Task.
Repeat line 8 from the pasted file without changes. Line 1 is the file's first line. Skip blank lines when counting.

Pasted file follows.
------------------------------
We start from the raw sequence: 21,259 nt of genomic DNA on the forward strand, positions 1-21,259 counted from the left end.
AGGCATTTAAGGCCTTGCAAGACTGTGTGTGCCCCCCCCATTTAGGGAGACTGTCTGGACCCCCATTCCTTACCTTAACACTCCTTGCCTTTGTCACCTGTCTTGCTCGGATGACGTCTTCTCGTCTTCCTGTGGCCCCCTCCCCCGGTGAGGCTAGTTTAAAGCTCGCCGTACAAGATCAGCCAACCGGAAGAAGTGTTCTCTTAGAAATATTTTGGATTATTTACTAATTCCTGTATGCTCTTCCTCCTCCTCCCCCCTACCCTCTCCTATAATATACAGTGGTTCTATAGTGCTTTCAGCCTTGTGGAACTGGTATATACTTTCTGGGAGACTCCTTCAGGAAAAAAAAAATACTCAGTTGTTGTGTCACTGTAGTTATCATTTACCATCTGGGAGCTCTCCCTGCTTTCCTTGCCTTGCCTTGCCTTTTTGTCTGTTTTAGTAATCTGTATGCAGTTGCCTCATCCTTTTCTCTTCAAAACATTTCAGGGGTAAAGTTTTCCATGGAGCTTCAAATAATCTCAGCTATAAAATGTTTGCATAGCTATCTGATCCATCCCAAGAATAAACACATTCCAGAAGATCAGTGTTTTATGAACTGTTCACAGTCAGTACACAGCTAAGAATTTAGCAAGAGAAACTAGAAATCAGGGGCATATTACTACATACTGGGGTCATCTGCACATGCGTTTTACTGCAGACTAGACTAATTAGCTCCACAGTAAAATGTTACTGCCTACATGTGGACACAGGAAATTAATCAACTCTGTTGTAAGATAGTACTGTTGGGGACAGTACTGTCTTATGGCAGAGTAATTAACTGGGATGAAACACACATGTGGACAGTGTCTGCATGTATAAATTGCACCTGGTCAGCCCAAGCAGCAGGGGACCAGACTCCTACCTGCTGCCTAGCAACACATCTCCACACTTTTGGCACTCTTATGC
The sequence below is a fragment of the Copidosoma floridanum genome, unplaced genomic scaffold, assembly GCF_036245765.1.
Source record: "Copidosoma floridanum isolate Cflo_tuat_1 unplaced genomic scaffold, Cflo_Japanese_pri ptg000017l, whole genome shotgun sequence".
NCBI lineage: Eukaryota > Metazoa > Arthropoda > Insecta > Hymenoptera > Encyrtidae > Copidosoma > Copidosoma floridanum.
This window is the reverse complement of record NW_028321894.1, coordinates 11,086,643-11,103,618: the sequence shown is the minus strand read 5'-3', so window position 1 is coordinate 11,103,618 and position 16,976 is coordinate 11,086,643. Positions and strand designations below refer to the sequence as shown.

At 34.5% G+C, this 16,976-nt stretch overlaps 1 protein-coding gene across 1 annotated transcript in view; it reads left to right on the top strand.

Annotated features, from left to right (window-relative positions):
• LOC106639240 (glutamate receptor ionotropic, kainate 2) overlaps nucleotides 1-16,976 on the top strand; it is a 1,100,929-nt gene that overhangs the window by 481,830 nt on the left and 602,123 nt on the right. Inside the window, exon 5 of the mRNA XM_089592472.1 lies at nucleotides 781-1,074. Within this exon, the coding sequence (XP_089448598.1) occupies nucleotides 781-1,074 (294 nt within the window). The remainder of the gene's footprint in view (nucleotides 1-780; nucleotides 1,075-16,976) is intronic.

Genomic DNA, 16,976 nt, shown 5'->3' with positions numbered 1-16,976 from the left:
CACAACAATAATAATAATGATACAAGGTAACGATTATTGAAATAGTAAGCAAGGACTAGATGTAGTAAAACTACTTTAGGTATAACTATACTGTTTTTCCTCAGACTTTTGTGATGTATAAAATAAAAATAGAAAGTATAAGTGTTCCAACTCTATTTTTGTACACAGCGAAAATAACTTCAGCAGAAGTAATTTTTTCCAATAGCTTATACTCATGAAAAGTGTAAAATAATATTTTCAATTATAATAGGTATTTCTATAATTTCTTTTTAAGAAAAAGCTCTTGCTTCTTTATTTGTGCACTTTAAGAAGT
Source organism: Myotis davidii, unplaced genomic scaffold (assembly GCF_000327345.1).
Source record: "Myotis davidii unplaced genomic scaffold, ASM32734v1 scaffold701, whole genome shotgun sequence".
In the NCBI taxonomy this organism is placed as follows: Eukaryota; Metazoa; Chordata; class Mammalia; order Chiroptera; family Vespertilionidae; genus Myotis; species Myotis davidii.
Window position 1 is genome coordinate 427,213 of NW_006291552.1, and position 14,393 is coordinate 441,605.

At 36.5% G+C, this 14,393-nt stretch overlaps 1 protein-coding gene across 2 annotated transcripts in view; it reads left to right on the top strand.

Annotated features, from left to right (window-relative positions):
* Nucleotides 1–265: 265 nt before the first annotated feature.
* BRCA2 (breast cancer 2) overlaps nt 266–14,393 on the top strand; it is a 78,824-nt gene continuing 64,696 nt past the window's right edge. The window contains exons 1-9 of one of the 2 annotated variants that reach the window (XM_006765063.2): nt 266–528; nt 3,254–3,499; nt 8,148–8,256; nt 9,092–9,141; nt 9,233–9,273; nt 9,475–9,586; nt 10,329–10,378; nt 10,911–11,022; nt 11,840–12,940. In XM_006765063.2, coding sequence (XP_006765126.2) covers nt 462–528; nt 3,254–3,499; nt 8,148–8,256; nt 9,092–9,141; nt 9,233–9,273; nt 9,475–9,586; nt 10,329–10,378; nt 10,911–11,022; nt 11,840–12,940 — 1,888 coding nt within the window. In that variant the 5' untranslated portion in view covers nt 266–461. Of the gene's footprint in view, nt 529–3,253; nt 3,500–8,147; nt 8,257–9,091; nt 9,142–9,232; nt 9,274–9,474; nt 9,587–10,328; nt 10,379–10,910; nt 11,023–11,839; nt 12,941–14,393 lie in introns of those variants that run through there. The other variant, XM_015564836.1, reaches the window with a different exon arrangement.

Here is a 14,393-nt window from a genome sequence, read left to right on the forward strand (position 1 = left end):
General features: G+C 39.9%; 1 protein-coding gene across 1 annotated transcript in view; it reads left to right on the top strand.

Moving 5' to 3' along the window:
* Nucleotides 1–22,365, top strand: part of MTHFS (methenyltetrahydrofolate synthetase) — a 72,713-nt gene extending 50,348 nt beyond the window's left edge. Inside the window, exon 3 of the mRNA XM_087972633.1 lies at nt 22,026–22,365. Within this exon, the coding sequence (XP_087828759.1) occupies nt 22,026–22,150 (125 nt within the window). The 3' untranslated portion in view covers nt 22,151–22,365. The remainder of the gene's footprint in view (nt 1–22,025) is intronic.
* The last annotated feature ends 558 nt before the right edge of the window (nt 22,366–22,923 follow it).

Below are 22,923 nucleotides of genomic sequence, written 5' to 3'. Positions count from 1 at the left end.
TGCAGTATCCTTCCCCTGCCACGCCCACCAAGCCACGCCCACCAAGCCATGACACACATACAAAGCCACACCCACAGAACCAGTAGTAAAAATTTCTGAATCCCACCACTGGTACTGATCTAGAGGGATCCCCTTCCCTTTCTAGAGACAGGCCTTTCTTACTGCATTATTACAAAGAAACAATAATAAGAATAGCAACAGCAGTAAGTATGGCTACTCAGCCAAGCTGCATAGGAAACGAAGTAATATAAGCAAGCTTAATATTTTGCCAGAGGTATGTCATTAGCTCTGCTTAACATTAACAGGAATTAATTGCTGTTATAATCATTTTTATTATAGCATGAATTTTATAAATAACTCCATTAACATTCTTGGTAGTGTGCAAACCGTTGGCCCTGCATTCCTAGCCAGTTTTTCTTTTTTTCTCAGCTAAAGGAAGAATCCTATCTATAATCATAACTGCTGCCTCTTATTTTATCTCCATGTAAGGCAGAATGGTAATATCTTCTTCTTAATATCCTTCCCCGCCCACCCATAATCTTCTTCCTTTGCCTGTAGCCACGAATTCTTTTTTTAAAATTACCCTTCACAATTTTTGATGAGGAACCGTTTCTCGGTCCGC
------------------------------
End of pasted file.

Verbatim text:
Annotated features, from left to right (window-relative positions):